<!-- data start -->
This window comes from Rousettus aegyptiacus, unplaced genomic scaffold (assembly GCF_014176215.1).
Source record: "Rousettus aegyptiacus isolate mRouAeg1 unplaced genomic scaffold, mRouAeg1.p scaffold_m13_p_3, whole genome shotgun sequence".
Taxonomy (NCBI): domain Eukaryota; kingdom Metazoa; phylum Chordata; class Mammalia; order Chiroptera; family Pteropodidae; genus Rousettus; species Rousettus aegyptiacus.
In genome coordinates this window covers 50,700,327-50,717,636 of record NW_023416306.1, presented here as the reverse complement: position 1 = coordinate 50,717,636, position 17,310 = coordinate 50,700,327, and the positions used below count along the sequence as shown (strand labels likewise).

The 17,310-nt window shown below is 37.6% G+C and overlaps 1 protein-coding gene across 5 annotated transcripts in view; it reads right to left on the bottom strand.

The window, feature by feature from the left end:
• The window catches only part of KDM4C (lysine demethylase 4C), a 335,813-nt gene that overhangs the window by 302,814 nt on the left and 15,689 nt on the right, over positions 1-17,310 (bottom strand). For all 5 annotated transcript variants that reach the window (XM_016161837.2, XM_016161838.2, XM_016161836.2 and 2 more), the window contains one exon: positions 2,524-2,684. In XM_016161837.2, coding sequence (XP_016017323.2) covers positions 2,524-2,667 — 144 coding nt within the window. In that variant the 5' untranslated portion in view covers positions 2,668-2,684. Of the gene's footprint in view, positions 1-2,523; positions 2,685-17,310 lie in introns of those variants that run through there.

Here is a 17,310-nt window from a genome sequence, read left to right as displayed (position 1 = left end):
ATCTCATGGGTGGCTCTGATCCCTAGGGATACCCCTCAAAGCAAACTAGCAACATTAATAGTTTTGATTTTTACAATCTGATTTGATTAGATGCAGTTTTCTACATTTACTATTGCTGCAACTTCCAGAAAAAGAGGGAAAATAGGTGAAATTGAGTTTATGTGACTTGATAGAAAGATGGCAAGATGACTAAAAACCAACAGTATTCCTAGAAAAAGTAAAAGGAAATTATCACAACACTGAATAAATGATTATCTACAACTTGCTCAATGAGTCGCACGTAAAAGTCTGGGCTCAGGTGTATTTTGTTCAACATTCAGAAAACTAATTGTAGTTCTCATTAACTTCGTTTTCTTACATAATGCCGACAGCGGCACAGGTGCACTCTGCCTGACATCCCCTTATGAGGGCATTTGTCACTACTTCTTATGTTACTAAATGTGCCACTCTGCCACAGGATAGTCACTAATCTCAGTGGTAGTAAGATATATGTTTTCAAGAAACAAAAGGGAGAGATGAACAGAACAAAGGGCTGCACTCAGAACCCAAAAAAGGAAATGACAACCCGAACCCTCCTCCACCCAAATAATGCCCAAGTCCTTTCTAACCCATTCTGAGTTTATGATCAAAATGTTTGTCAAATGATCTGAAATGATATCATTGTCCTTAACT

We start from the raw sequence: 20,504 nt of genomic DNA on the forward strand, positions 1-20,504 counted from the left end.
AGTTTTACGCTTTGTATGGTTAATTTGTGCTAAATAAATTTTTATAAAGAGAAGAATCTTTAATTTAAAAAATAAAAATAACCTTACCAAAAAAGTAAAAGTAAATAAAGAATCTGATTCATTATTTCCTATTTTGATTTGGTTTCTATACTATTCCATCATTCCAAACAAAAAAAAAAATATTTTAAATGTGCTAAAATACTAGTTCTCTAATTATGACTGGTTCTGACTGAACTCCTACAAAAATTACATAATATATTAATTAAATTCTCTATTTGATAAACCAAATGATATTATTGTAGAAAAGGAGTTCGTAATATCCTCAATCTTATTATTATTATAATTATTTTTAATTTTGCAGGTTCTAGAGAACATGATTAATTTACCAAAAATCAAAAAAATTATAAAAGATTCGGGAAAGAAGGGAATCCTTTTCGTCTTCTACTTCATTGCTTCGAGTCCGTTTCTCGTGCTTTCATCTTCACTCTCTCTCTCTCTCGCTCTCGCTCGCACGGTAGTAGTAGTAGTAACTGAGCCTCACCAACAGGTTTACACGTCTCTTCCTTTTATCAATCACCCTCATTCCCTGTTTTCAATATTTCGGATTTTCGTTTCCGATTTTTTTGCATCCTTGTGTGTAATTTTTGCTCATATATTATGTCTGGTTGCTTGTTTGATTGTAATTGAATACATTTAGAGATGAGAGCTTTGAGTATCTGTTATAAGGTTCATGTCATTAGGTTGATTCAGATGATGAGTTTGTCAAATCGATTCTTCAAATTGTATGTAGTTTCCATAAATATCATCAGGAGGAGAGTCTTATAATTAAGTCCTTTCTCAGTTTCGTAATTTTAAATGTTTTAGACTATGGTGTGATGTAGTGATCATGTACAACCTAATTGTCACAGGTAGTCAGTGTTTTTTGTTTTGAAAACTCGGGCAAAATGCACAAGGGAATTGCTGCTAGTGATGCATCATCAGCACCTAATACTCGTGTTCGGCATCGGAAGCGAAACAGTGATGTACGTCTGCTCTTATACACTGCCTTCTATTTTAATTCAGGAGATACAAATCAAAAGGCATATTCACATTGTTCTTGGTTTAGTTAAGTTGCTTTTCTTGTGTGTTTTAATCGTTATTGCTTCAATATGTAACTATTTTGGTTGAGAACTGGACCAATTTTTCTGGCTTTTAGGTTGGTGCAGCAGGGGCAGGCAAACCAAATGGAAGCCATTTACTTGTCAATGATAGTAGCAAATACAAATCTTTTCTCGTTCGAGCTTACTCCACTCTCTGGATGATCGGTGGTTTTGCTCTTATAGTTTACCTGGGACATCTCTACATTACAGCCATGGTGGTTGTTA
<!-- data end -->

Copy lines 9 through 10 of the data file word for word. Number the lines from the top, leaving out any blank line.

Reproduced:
ATCTCATGGGTGGCTCTGATCCCTAGGGATACCCCTCAAAGCAAACTAGCAACATTAATAGTTTTGATTTTTACAATCTGATTTGATTAGATGCAGTTTTCTACATTTACTATTGCTGCAACTTCCAGAAAAAGAGGGAAAATAGGTGAAATTGAGTTTATGTGACTTGATAGAAAGATGGCAAGATGACTAAAAACCAACAGTATTCCTAGAAAAAGTAAAAGGAAATTATCACAACACTGAATAAATGATTATCTACAACTTGCTCAATGAGTCGCACGTAAAAGTCTGGGCTCAGGTGTATTTTGTTCAACATTCAGAAAACTAATTGTAGTTCTCATTAACTTCGTTTTCTTACATAATGCCGACAGCGGCACAGGTGCACTCTGCCTGACATCCCCTTATGAGGGCATTTGTCACTACTTCTTATGTTACTAAATGTGCCACTCTGCCACAGGATAGTCACTAATCTCAGTGGTAGTAAGATATATGTTTTCAAGAAACAAAAGGGAGAGATGAACAGAACAAAGGGCTGCACTCAGAACCCAAAAAAGGAAATGACAACCCGAACCCTCCTCCACCCAAATAATGCCCAAGTCCTTTCTAACCCATTCTGAGTTTATGATCAAAATGTTTGTCAAATGATCTGAAATGATATCATTGTCCTTAACT

We start from the raw sequence: 20,504 nt of genomic DNA on the forward strand, positions 1-20,504 counted from the left end.